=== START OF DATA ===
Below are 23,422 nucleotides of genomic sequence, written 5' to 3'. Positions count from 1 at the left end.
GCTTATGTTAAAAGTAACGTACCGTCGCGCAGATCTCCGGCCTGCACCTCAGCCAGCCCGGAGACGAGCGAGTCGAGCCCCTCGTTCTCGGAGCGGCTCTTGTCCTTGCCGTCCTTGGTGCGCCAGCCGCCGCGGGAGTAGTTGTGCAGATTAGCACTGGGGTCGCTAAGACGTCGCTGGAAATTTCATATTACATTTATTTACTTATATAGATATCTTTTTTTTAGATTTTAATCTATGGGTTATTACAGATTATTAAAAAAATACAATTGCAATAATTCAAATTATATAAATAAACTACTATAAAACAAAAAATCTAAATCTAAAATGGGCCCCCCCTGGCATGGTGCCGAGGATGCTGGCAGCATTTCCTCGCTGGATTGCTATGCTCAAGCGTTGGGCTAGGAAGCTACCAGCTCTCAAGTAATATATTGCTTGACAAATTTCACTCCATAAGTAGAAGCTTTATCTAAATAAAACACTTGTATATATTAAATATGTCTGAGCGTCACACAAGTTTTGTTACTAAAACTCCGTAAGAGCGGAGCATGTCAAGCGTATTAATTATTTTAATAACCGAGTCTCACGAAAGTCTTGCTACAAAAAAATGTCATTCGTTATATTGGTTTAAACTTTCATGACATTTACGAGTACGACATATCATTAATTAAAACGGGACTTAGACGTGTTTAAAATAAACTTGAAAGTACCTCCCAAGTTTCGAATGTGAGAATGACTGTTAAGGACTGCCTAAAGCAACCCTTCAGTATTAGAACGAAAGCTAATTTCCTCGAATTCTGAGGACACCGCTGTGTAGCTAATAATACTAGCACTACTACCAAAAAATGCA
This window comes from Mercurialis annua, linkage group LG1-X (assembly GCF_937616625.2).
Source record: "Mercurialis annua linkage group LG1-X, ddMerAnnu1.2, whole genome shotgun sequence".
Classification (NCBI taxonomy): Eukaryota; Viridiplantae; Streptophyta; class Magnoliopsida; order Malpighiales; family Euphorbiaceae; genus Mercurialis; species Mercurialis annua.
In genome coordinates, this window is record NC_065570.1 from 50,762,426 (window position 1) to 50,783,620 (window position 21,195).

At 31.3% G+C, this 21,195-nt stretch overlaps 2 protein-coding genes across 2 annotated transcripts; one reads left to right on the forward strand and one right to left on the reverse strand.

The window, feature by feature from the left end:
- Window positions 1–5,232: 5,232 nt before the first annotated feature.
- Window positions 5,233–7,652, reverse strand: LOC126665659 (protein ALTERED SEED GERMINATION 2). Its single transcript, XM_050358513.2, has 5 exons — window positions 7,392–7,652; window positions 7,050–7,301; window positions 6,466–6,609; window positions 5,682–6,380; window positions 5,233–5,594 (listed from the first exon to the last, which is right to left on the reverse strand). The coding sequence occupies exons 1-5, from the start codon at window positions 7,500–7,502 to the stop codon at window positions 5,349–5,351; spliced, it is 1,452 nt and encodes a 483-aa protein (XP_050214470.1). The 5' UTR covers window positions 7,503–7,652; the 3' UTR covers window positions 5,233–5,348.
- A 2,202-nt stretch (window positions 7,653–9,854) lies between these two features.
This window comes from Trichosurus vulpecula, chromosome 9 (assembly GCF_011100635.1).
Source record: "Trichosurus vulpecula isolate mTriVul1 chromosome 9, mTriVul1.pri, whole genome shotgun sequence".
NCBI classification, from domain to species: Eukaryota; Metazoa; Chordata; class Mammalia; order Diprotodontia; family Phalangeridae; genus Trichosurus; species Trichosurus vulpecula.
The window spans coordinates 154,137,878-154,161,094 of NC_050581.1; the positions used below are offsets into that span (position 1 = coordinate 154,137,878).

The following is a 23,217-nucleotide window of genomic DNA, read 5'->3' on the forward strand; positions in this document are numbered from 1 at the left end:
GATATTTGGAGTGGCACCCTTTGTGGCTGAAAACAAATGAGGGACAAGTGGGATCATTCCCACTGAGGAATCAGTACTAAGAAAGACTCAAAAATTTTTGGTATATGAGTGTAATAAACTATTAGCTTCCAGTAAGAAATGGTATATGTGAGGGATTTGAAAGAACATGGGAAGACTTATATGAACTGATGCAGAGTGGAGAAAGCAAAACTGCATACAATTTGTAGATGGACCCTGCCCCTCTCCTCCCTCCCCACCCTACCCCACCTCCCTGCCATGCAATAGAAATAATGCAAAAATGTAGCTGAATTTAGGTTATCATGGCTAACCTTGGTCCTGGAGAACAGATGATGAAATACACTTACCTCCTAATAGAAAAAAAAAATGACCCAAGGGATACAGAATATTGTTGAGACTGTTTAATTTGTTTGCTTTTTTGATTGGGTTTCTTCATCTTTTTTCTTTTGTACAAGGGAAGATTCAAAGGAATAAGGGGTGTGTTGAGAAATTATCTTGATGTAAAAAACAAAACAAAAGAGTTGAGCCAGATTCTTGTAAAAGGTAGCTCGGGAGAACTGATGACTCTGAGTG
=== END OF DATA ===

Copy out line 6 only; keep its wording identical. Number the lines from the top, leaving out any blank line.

In genome coordinates, this window is record NC_065570.1 from 50,762,426 (window position 1) to 50,783,620 (window position 21,195).